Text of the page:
The group exists within the relationships among individuals. I have referred to this as a spiritual space. The group is comprised of social emotions which are defined as having evolved at the associational level. When Alfred Russell Wallace, the co-discoverer of natural selection, states that “…the whole raison d’etre of the material universe…is to serve the grand purpose of developing human spirits in human bodies,” I assume he is referring to the force that has resulted in the formation of human groups, which in this Narrative is a living spirit comprised of the collective emotions-and-motivations of groups themselves.
The currently reigning paradigm assumes the primacy of cognition over emotion and motivation: there is nothing in a group but individuals each calculating what benefits a cooperative interaction has for them. But emotions need not play second fiddle to such cognitive baggage. I propose that the social emotions existing within the relationships among the individuals of a group are expressions (phenotypes) of genes that evolve by selectively replicating and reconstituting themselves to again compete in each new generation. So, this living entity, the protagonist in the Narrative, lives its life in the ethereal world of those emotions that promote the formation and survival of groups in nature. Far from being corrupted into tortured Machiavellian machinations, the emotions and motivations of groups possess a singular purity and constancy of purpose: that of ceaselessly pushing and pulling individuals together. Richard Dawkins expounded a “gene’s eye” view of evolution in The Selfish Gene (1976). Here I portray a “group’s eye” view.
The villain in this drama, in which the group is the hero, is the antisocial responses of fight and flight. The protagonist emotions residing in primate groups have already been introduced as the two fundamental fears of interpersonal separation and of being “trapped” at the bottom or periphery of groups. Stated another way, one fear is of increasing distances from interpersonal relationships (e.g.: mother–offspring bonds) and the other is the fear of decreasing distances from the periphery of groups. These two fears exerted a relentless cohesive force that entered into a continuous dynamic with the primeval divisive force of the fight and flight response, thus restraining individuals from chasing one another out of their groups. The gradual establishment of stability in the dynamic between these two sets of opposing emotions produced the social molecule of the dominance–submission relationship among the individuals of a primate group. Determined by the dynamically constrained impulses of fight and flight, the mentalities of dominance and submission naturally organized their primate participants into vertical social hierarchies.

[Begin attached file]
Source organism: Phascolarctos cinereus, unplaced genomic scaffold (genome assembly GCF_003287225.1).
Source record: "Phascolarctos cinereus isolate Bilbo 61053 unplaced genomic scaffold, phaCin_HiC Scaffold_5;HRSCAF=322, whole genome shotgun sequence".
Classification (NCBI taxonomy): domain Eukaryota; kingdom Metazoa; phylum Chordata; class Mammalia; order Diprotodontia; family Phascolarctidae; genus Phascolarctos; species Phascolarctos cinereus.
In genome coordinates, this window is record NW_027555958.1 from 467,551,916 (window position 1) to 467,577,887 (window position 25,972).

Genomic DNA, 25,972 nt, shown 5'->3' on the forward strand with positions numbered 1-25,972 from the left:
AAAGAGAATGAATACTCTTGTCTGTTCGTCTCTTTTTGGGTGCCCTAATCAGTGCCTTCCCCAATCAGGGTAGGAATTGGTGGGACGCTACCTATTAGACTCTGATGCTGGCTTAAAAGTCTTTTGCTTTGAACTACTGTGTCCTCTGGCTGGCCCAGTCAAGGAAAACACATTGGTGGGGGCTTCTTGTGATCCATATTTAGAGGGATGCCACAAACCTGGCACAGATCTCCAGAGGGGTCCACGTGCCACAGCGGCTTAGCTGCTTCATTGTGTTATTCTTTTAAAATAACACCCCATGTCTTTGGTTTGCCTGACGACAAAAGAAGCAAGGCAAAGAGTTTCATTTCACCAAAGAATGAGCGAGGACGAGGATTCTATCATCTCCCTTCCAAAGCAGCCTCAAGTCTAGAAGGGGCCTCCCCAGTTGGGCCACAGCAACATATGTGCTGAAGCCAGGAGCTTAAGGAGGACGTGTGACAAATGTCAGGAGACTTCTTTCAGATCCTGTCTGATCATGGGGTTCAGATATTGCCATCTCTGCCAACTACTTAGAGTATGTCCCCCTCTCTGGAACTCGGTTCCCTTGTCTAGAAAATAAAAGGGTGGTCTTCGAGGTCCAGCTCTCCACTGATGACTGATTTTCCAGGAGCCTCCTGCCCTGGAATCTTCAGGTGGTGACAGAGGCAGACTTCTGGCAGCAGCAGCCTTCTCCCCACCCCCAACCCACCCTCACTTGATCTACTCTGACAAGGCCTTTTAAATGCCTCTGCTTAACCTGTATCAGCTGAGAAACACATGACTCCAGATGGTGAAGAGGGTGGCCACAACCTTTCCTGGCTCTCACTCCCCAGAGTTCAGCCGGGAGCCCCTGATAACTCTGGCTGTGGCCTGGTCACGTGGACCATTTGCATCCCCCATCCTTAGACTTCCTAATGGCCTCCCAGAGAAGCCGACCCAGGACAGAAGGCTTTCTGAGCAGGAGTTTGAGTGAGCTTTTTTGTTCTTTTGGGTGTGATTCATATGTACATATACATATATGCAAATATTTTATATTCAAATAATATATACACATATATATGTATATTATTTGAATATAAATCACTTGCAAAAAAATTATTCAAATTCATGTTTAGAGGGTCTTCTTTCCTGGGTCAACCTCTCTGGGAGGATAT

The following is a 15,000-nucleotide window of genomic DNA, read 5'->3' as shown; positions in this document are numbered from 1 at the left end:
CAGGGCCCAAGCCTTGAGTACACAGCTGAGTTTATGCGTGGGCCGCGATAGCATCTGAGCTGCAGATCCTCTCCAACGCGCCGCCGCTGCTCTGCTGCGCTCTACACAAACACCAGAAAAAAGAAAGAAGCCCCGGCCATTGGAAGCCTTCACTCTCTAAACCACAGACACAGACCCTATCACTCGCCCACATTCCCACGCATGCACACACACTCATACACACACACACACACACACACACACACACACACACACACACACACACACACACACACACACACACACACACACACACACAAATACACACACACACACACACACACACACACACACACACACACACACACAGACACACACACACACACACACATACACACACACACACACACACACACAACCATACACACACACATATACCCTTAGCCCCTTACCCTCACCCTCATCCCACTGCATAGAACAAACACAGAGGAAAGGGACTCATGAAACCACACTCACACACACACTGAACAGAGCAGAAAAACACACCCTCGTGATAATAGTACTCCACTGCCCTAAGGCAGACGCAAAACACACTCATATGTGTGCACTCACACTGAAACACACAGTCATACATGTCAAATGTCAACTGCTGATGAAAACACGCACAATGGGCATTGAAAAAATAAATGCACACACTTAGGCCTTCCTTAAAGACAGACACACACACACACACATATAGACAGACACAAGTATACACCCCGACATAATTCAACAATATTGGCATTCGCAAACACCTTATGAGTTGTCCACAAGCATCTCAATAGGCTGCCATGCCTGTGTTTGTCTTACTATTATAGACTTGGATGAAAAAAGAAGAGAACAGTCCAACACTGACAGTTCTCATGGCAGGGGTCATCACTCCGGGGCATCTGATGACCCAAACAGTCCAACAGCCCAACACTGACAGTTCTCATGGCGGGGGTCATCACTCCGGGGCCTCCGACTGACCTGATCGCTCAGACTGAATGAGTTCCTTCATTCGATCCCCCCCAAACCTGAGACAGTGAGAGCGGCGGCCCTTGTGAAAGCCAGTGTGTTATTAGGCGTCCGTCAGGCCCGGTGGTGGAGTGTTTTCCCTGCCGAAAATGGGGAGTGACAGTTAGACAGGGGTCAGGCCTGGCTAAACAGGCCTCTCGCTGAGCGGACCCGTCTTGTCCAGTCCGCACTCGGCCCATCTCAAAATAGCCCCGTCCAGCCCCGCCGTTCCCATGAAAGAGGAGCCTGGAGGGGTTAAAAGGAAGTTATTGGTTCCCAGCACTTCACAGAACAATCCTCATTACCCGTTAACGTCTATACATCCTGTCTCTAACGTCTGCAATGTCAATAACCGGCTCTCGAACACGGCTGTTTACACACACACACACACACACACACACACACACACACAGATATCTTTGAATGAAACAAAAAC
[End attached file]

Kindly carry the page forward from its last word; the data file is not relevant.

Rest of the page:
Just as birds became specialists in the spatial ecology of the air, primates became specialists in the emotional “ecology” of the dynamic hierarchies of their groups. Far from physical, this ecology is comprised of a fluid, “publically held” registry of a group’s most recent social interactions. In the book, Baboon Metaphysics: The Evolution of a Social Mind (2007), authors Cheney and Seyfarth determined that every single baboon knows exactly where he or she stands at a particular moment in time in their somewhat fluid hierarchies of approximately one hundred animals, and all behave according to these hierarchical “rules.”
A game is competition with rules. The fight and flight emotions were drawn into creating a game produced by their interaction with the two social fears of separation and being trapped. Over the course of millions of years primates became the most intelligent animals on earth because they evolved competitive skills honed by playing this internal hierarchy-game, which became all-consuming, particularly among males. Primate cognitions focused on competitively reading each other’s minds are adaptations to an environment comprised entirely of social emotion.